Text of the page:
Dawoud Bey (born 1953) is an American photographer and educator renowned for his large-scale color portraits of adolescents and other often marginalized subjects. In 2017, Bey was the recipient of a "Genius Grant" from the John D. and Catherine T. MacArthur Foundation.
Born David Edward Smikle in New York City's Jamaica, Queens neighborhood, he changed his name to Dawoud Bey in the early 1970s. He studied at the School of Visual Arts in New York from 1977–78, graduated with a BFA in Photography from Empire State College in 1990, and received his MFA from Yale University School of Artin 1993. Over the course of his career, Bey has participated in more than 20 artist residencies, which have allowed him to work directly with the adolescent subjects of his most recent work.
A product of the 1960s, Dawoud Bey said both he and his work are products of the attitude, “if you’re not part of the solution, you’re part of the problem. This philosophy significantly influenced his artistic practice and resulted in a way of working that is both community-focused and collaborative in nature. Bey’s earliest photographs, in the style of street photography, evolved into a seminal five-year project documenting the everyday life and people of Harlem in Harlem USA (1975–1979) that was exhibited at the Studio Museum in Harlem in 1979. In 2012, the Art Institute of Chicago mounted the first complete showing of the "Harlem, USA' photographs since that original exhibition, adding several never before printed photographs to the original group of twenty-five vintage prints. The complete group of photographs were acquired at that time by the AIC.
Of his work with teenagers Bey has said, “My interest in young people has to do with the fact that they are the arbiters of style in the community; their appearance speaks most strongly of how a community of people defines themselves at a particular historical moment."  During a residency at the Addison Gallery of American Art in 1992, Bey began photographing students from a variety of high schools both public and private, in an effort to “reach across lines of presumed differences” among the students and communities. This new direction in his work guided Bey for the next fifteen years, including two additional residencies at the Addison, an ample number of similar projects across the country, and culminated in a major 2007 exhibition and publication of portraits of teenagers organized by Aperture and entitled Class Pictures. Alongside each of the photographs in Class Pictures, is a personal statement written by each subject. This rich combination of image and text expands the notion of the photographic portrait, and further creates portraits that are each incredibly powerful in its amalgamation, at times surprising, disturbing, and heart-wrenching.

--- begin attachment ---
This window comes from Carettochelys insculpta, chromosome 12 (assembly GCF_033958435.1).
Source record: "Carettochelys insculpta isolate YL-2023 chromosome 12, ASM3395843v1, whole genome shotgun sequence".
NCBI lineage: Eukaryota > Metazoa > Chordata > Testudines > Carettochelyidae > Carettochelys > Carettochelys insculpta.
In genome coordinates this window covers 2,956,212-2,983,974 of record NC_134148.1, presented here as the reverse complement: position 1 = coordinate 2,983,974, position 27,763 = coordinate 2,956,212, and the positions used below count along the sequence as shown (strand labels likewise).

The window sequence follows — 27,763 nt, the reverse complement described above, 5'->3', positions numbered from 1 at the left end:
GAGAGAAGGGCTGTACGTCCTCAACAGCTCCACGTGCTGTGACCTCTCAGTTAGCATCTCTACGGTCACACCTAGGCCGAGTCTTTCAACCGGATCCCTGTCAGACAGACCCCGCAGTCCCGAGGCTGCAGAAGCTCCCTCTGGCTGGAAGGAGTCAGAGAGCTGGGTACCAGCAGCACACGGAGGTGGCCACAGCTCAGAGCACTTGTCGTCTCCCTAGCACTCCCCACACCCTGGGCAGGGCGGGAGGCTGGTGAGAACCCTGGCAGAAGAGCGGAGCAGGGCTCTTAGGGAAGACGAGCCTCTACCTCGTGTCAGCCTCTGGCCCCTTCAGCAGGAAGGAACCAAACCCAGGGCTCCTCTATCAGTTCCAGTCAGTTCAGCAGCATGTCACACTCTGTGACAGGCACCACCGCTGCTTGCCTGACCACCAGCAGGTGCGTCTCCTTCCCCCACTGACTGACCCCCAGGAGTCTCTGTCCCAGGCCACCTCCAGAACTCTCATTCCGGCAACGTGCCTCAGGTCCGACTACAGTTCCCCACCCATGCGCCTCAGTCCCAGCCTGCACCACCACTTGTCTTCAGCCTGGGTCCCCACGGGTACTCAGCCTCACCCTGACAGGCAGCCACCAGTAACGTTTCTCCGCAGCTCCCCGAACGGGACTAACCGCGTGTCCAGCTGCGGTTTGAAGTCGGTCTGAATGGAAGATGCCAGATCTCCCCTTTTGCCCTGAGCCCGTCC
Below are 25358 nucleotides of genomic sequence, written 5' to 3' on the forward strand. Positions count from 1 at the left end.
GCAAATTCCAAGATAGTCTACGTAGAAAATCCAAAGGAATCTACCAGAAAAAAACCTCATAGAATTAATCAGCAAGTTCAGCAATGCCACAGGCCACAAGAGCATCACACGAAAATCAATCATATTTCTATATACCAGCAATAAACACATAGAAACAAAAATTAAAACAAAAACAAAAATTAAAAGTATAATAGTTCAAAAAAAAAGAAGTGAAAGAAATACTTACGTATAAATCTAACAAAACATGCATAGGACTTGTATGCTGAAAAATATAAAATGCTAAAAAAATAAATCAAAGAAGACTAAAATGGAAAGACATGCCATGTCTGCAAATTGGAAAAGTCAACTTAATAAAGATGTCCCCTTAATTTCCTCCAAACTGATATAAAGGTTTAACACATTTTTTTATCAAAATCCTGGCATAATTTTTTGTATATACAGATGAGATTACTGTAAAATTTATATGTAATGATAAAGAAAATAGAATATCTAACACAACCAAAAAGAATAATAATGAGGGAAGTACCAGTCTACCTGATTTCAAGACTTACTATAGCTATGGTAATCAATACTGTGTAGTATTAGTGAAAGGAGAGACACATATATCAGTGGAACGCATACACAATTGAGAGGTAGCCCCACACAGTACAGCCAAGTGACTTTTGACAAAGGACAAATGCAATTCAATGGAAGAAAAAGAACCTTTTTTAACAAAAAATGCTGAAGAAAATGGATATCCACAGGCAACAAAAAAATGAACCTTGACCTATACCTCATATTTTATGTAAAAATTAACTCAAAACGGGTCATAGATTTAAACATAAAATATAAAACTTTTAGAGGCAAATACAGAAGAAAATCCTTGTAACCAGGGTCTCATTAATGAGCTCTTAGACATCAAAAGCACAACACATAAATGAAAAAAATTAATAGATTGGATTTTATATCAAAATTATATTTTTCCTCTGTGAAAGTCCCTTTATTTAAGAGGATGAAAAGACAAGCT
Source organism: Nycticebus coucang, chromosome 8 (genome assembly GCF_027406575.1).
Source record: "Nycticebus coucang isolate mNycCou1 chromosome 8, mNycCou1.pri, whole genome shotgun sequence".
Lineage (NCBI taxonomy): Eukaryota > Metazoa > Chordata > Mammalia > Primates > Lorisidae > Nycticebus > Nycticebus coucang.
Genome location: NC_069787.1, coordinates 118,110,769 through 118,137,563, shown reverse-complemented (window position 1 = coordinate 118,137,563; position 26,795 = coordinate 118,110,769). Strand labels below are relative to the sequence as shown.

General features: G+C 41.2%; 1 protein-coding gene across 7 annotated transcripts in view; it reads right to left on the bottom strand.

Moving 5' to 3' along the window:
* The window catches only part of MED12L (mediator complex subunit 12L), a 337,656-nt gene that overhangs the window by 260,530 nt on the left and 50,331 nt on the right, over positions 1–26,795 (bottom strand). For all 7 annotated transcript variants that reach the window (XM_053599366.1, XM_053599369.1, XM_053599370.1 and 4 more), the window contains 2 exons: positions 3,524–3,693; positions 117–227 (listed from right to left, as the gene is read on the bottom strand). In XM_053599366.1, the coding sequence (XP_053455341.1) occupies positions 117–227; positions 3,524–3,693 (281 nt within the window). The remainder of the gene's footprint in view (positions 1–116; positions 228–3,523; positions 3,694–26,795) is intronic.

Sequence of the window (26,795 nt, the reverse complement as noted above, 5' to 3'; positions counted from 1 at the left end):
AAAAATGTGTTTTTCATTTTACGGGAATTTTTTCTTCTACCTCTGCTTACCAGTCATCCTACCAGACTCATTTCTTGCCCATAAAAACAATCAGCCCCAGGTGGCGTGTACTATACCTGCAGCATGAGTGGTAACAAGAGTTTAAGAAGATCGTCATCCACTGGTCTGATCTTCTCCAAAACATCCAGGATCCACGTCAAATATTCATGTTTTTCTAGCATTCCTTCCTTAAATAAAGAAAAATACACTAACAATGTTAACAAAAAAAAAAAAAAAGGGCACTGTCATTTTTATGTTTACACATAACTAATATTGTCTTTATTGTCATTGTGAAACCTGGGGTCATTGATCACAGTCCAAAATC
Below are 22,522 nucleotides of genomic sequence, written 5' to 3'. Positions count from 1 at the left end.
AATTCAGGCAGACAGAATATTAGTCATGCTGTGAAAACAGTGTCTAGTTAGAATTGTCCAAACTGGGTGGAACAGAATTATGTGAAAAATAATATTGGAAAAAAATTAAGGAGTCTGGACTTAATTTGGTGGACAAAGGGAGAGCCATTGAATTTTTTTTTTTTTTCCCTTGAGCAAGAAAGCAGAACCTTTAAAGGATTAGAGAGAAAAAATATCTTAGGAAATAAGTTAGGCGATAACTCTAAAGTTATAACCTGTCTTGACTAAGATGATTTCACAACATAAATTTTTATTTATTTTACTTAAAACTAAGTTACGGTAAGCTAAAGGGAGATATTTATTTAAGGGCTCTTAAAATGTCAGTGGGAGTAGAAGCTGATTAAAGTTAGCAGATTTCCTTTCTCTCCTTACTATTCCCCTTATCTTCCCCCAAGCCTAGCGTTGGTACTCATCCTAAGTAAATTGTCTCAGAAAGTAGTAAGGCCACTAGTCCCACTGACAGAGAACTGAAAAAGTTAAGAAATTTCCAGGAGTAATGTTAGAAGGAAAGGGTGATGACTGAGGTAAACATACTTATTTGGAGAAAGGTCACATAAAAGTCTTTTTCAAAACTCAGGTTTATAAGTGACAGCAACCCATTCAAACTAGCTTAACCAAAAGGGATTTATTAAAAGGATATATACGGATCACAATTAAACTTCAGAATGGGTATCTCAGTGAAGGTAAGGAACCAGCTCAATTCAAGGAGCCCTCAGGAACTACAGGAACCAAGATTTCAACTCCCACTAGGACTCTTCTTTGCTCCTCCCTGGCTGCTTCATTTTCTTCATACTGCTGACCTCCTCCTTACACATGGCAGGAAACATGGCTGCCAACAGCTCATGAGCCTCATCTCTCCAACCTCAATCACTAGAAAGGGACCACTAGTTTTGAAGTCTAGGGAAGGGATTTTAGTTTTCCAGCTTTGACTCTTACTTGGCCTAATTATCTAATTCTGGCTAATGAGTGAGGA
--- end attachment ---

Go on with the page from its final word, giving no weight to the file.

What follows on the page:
Currently living in Chicago, Illinois Bey is a professor of art and Distinguished College Artist at Columbia College Chicago, and is represented by Mary Boone Gallery (NYC), Rena Bransten Gallery (San Francisco), and Stephen Daiter Gallery (Chicago).